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Microsoft pledges Linux boost for Windows Server and Center R2 duo

Oh, the things we'll do to be your cloud partner

HP ProLiant Gen8: Integrated lifecycle automation

Microsoft has vowed Windows Server 2012 R2 and System Center 2012 R2 will be the “best” platform for running Linux in the cloud.

Microsoft shops departing from the faith and running Linux will get a “consistent” experience on a par with its beloved Windows, Redmond promised.

The software giant made the pledge to persuade cloud-building Linux lovers to use Windows and Hyper-V, rather than go all in on Linux with Canonical or host Linux using VMware.

Corporate vice president for Windows Server and System Center Brad Anderson said in a blog post that Microsoft is "committed to being your cloud partner".

That means Windows Server 2012 R2 will run Linux smoothly with "end-to-end support that is versatile, flexible and interoperable in any environment with any guest OS".

The upcoming two R2s will feature fixes as well as new features that will "tackle several key issues needed to bring Linux to the same baseline as Windows" when running on Hyper-V, Microsoft’s virtualisation engine.

You'll also be able to back up and manage Linux instances live, without taking them offline, says Anderson.

Microsoft’s Server and Tools team made the pledge while feeding out Linux-friendly features on the forthcoming Server and System Center.

Eric Chapple, a partner group program manager in Microsoft’s Windows Server and System Center team, echoed the message from Anderson:

To provide our customers with one cloud infrastructure, one set of system management tools, and one set of paradigms to transform their datacenter with the cloud, we knew that we needed to ensure that Windows is the best platform to run Linux workloads as well as open source components. With Windows Server 2012 R2, System Center 2012 R2, and in the public cloud with Windows Azure, IT pros now have this assurance.

Microsoft hospitality

Windows Server 2012 R2 will see updates to Linux Integration Services (LIS) that allow you to automatically add and remove Linux guests; allow you to spread interrupts across more than one virtual CPU; and allow you to perform crash dumps while running in Hyper-V – all features available for Windows – while 2D video performance has supposedly been improved to fix earlier performance problems.

“Going forward, Microsoft will continue the cycle of enhancing the Linux Integration Services to match new Hyper-V capabilities,” Chapple said.

The updates extend to Red Hat Enterprise Linux 5.9 and 6.4; SuSE Linux Enterprise Server 11 SP2 and SP3; Ubuntu Server 1204, 12.10 and 13.04; CentOS 5.9 and 6.4; Oracle Linux 6.4; and Debian GPU/Linux 7.0.

System Center 2012 R2, meanwhile, adds the ability to back up Linux guest VMs running on Hyper-V as well as the ability to take a file-system-consistent snapshot of the VM to backup. This means Linux file system buffers are automatically flushed through integration with the LIS for Hyper-V. Chapple said this was analogous to application consistency via VSS writers that are available for Windows VMs.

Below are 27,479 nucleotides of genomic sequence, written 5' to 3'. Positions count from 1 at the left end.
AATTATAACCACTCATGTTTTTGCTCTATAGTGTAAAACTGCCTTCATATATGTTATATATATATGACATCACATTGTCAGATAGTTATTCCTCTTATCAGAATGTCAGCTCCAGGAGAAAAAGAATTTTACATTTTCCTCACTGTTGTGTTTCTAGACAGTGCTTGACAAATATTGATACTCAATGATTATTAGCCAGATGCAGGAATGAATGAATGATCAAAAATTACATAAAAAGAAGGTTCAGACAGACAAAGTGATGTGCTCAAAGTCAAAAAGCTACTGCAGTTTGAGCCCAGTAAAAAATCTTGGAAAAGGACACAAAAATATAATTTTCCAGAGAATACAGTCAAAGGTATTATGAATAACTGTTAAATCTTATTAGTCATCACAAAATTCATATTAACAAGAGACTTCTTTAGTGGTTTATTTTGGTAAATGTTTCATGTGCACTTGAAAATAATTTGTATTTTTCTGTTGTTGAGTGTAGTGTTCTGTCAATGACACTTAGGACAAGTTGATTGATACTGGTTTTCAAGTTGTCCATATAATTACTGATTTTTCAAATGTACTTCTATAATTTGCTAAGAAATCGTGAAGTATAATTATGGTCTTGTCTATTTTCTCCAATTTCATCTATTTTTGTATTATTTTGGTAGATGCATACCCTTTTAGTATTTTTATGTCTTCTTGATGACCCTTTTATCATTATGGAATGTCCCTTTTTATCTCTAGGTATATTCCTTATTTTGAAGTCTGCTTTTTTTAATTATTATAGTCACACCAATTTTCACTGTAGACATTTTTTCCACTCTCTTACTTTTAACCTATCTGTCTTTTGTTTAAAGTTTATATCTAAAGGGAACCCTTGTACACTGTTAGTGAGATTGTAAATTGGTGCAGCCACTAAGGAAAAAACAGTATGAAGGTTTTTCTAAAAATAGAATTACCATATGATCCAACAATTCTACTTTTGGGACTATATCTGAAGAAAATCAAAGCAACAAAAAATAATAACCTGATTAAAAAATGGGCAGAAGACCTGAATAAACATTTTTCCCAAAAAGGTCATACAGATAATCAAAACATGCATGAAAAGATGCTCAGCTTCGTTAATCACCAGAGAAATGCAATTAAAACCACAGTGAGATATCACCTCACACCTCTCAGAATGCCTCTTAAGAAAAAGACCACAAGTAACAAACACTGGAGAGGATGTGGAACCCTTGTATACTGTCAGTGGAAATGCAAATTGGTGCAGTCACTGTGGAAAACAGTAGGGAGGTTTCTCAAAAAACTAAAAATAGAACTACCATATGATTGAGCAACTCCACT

Elsewhere, the blog rehashed past work that the Microsoft’s Server and Tools team has done to improve the performance of open-source software, such as supporting the PHP on Windows project and working with the Linux community on Hyper-V drivers.

OK, you can't be loyal. But can you sit down and talk to us?

Support for Linux and open-source Windows server and management suites has been a long path for Microsoft, a path it started down reluctantly but has become realistic about needing to complete.

From the late nineties to the start of the 2000s, Microsoft campaigned vigorously against Linux and open source, with a “get the facts” campaign that lobbed TCO and a fair amount of FUD at the growing competition.

But customers didn’t respond - quite the contrary - loyal Windows shops started running Linux in addition to Windows. Also, non-Microsoft customers began to seriously consider going Linux rather than Windows.

Microsoft was faced with a stark realisation: work with Linux and open source or see existing and new customers lost to platform rivals forever.

The company's conversion started in 2005, with a demonstration of Red Hat Enterprise Advanced Server 3 running on Windows Virtual Server SP1 beta at that year's Microsoft Management Summit. A jocular chief executive Steve Ballmer on hand during the MMS demmo remarked: “As much as that hurts my eyes, I know that's an important capability for the virtual server technology for our customers.”

Fortunately for Microsoft, the enemy is no longer Linux or open source. Armed with Hyper-V, the enemy is VMware, and it now suits Microsoft to have the free application and its OS rivals run smoothly together inside Windows.

First unveiled at June’s TechEd as part of Microsoft’s “Blue” wave of updates, the R2 pair are due before the end of calendar 2013. ®

Reducing security risks from open source software

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